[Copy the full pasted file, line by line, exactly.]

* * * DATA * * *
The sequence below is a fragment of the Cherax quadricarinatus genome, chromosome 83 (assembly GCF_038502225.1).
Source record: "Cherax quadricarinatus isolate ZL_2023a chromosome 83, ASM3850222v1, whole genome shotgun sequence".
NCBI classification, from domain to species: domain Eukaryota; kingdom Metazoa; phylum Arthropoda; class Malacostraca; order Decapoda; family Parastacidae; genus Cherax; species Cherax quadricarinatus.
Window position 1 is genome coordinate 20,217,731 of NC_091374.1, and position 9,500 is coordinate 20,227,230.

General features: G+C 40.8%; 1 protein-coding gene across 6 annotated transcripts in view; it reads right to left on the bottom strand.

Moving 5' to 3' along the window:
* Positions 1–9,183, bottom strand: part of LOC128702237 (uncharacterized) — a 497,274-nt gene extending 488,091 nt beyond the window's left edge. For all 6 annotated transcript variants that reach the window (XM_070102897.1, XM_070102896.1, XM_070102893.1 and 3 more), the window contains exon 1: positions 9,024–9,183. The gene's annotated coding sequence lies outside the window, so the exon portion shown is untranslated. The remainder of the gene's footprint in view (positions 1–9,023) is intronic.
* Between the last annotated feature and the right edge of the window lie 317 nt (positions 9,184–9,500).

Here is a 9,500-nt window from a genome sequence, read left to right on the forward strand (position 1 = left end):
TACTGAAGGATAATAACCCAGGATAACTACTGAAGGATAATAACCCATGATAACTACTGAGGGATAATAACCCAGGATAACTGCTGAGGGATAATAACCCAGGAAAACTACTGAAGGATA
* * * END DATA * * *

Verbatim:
The sequence below is a fragment of the Cherax quadricarinatus genome, chromosome 83 (assembly GCF_038502225.1).
Source record: "Cherax quadricarinatus isolate ZL_2023a chromosome 83, ASM3850222v1, whole genome shotgun sequence".
NCBI classification, from domain to species: domain Eukaryota; kingdom Metazoa; phylum Arthropoda; class Malacostraca; order Decapoda; family Parastacidae; genus Cherax; species Cherax quadricarinatus.
Window position 1 is genome coordinate 20,217,731 of NC_091374.1, and position 9,500 is coordinate 20,227,230.

General features: G+C 40.8%; 1 protein-coding gene across 6 annotated transcripts in view; it reads right to left on the bottom strand.

Moving 5' to 3' along the window:
* Positions 1–9,183, bottom strand: part of LOC128702237 (uncharacterized) — a 497,274-nt gene extending 488,091 nt beyond the window's left edge. For all 6 annotated transcript variants that reach the window (XM_070102897.1, XM_070102896.1, XM_070102893.1 and 3 more), the window contains exon 1: positions 9,024–9,183. The gene's annotated coding sequence lies outside the window, so the exon portion shown is untranslated. The remainder of the gene's footprint in view (positions 1–9,023) is intronic.
* Between the last annotated feature and the right edge of the window lie 317 nt (positions 9,184–9,500).

Here is a 9,500-nt window from a genome sequence, read left to right on the forward strand (position 1 = left end):
TACTGAAGGATAATAACCCAGGATAACTACTGAAGGATAATAACCCATGATAACTACTGAGGGATAATAACCCAGGATAACTGCTGAGGGATAATAACCCAGGAAAACTACTGAAGGATA